Ask how it is going -> Hear some of what is contained in the piece -> Formulate a question or a suggestion for the author. -> Leave.
A good technique is to play the naïve reader/listener and parrot back what you have learned from listening to an extract or skim reading the text. This shows your writer that, at this point, you are interested in the topic of their piece and not the transcription. When teachers point out mechanical errors during the drafting stage, they send a false message that mechanical correctness is more important than content (Tompkins, 2011, p.18). Your comments on transcription can wait until a ‘Revision Conference’.
All writers, no matter what their age, need to hear their own words coming back to them. Often, when you repeat back what you have learnt from their piece, children go on to give you more information verbally in response. This often finds it way into their writing. However, it’s important to realise you are not there to read the whole piece. Always be early in seeking out the children who seem lacking in confidence. Once children understand what a conference is, they may let you know that they do not require one at the present moment; in this case you simply move on to the next child.
Things to remember: Don’t talk more than the writer. Don’t try to redirect the child onto something you find more interesting. Only direct the child onto a different course or subject if it’s clearly not working. Don’t ignore the writer’s original intention for the piece. Try not to supply words or phrases that you like, but if possible quietly guide the writer towards the means of expression.Don’t hesitate to say to a child that you don’t understand or that you’re confused by the subject choice. When you’ve finished a conference, simply mark the child’s book with ‘verbal feedback’.
Learning To Conference: Conferencing Prompt Cards
You may find these cards helpful when starting out on providing pupil conferences, or as an aid to classroom assistants or parent helpers participating in the process.
The purpose of revision is to find a significant meaning and make it clear – Donald Murray (2002, p.175).
Children soon come to know that you will talk with them while they are writing. It is a well-known fact that ‘after the event’ responses written in books come too late for children to do anything about them. Verbally conducted revision conferences, on the other hand, provide more opportunity for high quality teaching, alongside the child, in real time, and allow the child to act on the feedback immediately.
How To Prepare Feedback Ready For Revision Conferences
After school, in preparation for next day’s revision conferences, good writing teachers will step back from a child’s piece and look at the entire draft to see what it could become. They do not rush in and simply edit line by line. In fact it is the child who edits the piece. Teachers consider the content, the structure, the pace and the form of the piece.
These are the sorts of questions to be considered when receiving a child’s draft:
- What is the subject?
- What is the focus?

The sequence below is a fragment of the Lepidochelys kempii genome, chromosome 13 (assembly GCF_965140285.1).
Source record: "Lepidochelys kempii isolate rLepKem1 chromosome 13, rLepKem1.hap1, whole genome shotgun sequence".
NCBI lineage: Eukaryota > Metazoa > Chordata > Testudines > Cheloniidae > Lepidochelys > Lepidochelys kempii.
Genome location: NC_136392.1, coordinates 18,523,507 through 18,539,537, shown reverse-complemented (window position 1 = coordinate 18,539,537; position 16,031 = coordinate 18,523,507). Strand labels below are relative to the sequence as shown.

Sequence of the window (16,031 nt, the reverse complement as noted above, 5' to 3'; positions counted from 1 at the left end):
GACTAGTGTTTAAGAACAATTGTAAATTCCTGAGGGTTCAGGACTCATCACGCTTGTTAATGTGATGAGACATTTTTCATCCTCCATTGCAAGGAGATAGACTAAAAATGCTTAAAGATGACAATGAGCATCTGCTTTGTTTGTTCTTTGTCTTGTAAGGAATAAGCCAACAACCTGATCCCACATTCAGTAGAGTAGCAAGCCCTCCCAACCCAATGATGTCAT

- What is the best genre for them to explore their subject?
- Where is the theme that will carry the reader through the piece?
- Is it too general? Does the child need something specific to focus on?
- Is it it too long or too short?
- Where does the child achieve the most clear, consistent and appropriate writing?
After considering these points, simply write very brief notes at the bottom of their page (including any transcriptional problems), ready to share during the child’s revision conference the next day. Take notes on what the child has done well and identify only one or two teaching points for discuss. Undertaking a revision conference requires skill on the part of the teacher, but this skill will come with practice. It should be noted that these conferences do take longer and you can only really fit up to three into a typical literacy hour, once you have completed your short conferencing commitments.
Once a child has had their conference, they make the revisions and edits on the piece until they are ready to write a final copy. Remember, if it is a particularly strong piece, the child should seriously consider having it published into the class/school book stock.
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Pupil Conferencing: The Research
- Alexander, R. (2008) ‘Talking, teaching, learning’ in Alexander, R. Essays on Pedagogy, Abingdon, Routledge.
- Alexander, R. (2008). Towards dialogic teaching. (4th ed). Cambridge: Dialogos.
- Clark, J. (2010). Why talking in the classroom can be a good thing? In Literacy Today 63: 15 http://0-web.ebscohost.com.brum.beds.ac.uk/ehost/pdfviewer/pdfviewer?hid=107&sid=58116dfe-acf0-4bee-a203-199849af2570%40sessionmgr111&vid=3 (accessed May 2016).
- Maybin, J. (2006) Children’s Voices: Talk, Knowledge and Identity, Basingstoke, Palgrave MacMillan.
- Mercer, N. and Littleton, K. (2007) Dialogue and the Development of Children’s Thinking: A Sociocultural Approach London:Routledge
- Myhill, D., (2006). Talk, talk, talk: Teaching and learning in whole class discourse In Research Papers in Education 21, no. 1: 19–41.
- Nguyen, H. (2007) Rapport building in language instruction: A microanalysis of the multiple resources in teacher talk In Language and Education 21: 284-303
- Norton, B. (2000) ‘Claiming the right to speak in classrooms and communities’ in Identity And Language Learning: Gender, Ethnicity And Educational Change, London, Pearson Education.
- Nystrand, M., (2006) Research on the role of classroom discourse as it affects reading comprehension In Research in the Teaching of English 40: 392-412
- Wenger, E., (1998) Communities of Practice: Learning, Meaning and Identity Cambridge: Cambridge University Press
- Wertsch, J. V. (1994) The primacy of mediated action in sociocultural studies In Mind, Culture & Activity, 1: 202-208